With the new FAS2600 platform NetApp fixed the “weirdness” with port naming/order and SAS ports are in “normal” order, first 0a port and then 0b port. Since NetApp has removed shape based SAS port labels “Square / Circle”, some of the visual cues are missing and it is easier to make mistakes, like the one I did. I wish that they would have continued using shape based labeling of SAS ports, maybe just adding numbers behind the shapes.

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  2. Update: All FAS2650 example drawings with SAS cabling on downloads page have now been fixed. Similar error was also in one of the drawings in this post “Example: New generation FAS2650 with Older generation SAS DS4246 shelves”, fixed too

    Like

    1. Hi Sami,

      Thanks for the fast response.

      With the recommendation for the SAS 0b ports on the FAS2600 series controllers to connect to an IOM port on the same respective domain (i.e., ctrl-A, 0b connects to IOM-A / ctrl-B, 0b connects to IOM-B), this brings up another consideration:

      Should these 0b connections actually go to port 3 rather than port 1 on the IOM12 modules? This would keep consistency with the general rules of:
      – A and C ports always connect to the first disk shelf in a stack
      – A and C ports always connect to disk shelf IOM ports 1 and 2.
      – B and D ports always connect to the last disk shelf in a stack
      – B and D ports always connect to disk shelf IOM ports 3 and 4

      The FAS2600 cabling worksheet on page 30 from my link above appears to indicate this is the case. Hopefully I’m not becoming a pest, appreciate your input.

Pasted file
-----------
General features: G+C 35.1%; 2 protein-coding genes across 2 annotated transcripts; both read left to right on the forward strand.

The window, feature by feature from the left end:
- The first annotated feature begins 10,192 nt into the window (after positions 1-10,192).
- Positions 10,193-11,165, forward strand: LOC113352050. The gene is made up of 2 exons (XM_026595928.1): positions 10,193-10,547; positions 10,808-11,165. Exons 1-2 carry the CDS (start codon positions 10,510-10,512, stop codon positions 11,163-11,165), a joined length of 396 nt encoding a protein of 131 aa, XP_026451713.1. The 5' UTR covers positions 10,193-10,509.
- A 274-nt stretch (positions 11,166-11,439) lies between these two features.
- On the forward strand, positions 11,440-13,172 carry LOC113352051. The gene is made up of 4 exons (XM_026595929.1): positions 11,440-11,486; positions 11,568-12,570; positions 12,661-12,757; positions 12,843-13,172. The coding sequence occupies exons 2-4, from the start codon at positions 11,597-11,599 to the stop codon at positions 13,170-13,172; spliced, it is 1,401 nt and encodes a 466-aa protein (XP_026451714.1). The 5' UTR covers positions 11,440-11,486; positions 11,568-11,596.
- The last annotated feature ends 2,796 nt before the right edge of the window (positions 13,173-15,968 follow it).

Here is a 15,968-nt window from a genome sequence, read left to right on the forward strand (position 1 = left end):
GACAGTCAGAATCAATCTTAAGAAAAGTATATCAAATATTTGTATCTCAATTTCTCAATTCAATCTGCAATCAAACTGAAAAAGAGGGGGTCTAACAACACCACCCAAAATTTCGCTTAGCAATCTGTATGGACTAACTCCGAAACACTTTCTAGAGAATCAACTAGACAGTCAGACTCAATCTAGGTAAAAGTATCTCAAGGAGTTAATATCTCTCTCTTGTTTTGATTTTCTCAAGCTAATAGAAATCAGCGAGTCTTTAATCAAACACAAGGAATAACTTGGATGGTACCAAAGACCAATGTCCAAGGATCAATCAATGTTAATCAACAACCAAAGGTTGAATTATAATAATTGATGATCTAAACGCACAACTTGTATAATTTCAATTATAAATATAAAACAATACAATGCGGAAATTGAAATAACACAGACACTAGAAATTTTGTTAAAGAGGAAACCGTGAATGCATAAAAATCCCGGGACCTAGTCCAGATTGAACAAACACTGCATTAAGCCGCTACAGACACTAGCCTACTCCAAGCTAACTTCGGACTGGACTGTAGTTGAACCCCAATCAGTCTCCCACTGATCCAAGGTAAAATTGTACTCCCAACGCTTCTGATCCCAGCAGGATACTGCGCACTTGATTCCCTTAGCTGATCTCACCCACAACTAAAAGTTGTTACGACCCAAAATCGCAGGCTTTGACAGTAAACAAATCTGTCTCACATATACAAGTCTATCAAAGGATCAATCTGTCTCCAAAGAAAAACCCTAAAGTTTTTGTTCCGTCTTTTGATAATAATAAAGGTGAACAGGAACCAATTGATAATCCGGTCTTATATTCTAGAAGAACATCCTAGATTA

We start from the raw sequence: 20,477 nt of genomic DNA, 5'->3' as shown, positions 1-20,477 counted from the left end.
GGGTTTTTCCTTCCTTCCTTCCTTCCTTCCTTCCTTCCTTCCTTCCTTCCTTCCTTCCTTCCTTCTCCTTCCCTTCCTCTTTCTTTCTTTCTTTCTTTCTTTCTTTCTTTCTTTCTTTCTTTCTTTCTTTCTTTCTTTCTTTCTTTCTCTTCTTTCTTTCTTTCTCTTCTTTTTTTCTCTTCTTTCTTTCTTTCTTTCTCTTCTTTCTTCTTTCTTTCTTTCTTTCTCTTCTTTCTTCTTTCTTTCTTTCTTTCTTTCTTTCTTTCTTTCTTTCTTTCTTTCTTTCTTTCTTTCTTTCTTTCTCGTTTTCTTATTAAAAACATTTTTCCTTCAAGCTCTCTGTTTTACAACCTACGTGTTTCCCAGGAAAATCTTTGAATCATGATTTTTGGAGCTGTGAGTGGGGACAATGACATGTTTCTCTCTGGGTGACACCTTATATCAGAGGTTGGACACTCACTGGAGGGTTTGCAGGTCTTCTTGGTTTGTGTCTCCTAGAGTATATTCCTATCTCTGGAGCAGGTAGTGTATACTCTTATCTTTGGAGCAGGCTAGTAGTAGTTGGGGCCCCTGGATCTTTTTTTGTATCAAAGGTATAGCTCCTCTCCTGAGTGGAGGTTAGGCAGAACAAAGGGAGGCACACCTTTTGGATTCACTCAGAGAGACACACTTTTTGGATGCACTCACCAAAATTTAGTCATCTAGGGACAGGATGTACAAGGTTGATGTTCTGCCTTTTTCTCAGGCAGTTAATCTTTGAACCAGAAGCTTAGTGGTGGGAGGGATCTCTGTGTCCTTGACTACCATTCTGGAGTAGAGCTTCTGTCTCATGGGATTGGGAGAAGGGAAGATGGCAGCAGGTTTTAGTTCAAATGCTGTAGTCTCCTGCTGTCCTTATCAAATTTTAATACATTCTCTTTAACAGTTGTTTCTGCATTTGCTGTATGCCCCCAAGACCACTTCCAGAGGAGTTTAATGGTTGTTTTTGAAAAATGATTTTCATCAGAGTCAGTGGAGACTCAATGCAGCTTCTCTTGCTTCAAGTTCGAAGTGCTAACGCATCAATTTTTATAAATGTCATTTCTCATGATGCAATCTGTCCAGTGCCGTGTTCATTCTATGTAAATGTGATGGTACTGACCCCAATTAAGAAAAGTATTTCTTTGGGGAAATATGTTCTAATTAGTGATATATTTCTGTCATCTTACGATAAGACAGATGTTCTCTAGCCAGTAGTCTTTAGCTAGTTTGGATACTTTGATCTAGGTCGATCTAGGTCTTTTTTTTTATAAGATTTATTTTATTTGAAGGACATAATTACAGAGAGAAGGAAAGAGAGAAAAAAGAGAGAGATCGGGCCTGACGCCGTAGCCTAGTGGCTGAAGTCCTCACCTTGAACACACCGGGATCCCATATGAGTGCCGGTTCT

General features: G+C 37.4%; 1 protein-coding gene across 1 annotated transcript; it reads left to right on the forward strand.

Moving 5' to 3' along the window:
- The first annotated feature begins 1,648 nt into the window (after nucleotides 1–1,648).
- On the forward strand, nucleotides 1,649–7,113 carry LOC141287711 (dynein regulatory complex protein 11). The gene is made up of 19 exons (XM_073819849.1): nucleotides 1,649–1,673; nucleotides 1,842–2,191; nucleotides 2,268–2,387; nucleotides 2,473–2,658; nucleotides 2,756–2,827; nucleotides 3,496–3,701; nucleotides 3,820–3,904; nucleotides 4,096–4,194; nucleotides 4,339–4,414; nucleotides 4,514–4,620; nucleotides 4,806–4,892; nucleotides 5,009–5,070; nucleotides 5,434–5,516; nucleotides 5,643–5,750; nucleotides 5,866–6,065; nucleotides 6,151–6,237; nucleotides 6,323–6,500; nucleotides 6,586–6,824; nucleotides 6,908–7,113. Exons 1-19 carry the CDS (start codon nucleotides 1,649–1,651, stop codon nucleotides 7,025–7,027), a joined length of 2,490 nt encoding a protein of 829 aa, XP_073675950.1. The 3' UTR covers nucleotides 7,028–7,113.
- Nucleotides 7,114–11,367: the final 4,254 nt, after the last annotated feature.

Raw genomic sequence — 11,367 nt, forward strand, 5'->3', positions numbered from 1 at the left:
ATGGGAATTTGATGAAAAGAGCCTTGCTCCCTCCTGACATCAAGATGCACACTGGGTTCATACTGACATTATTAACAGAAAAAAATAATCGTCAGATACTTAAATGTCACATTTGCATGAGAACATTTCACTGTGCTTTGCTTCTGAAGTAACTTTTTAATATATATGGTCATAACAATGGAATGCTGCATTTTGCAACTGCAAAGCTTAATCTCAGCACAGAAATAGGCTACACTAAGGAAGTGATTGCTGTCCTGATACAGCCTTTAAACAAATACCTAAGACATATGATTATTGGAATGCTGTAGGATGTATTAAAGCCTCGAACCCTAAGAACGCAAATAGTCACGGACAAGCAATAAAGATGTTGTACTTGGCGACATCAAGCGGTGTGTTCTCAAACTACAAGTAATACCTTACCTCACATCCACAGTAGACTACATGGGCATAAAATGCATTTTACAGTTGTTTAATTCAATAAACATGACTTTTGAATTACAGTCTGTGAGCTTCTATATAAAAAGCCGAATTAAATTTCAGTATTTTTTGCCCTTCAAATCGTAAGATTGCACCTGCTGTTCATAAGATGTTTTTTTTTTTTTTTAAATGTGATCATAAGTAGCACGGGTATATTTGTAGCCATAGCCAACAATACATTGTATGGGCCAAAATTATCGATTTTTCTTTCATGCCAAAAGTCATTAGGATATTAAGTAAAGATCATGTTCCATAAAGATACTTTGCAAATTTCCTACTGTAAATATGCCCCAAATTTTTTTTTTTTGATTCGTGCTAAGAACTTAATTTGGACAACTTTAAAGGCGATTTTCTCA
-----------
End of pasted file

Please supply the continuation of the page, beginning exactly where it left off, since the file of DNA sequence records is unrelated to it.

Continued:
Like

      1. Hi Rob,

        No worries, questions like this was one of the reasons why I started to make Visio drawings, which eventually led to tweaking the original NetApp stencils 🙂

        You are correct with your findings.

        It seems that NetApp has decided to fix some inconsistencies that were present with FAS2500 platform, where 0b port was labeled also with “Square” shape. This indicated that the counter part port on the shelf side would be a “Square” port. To follow other cabling rules that port would reside on IOMA (for controller A). This led to situation where FAS2500 was not following generic SAS cabling rules, because a “B” port was connecting to a “Square” port.

        Even with these modifications FAS2600 platform is still little bit odd-ball. With other platforms Controller A 0a port would connect to IOMA (port 1), instead of IOMB (port 1). But I think that this is “cleaner” cabling sequence than with FAS2500 platform.

        Dropbox link to a drawing using this cabling sequence:
        https://www.dropbox.com/s/s38cqp9szjmas5c/DontPokeThePolarBear-NetApp-Examples-FAS2650-two-DS224C-shelves_v2.pdf?dl=0

        I will fix the other examples later, got to run now

        BR,

        Sami

        Like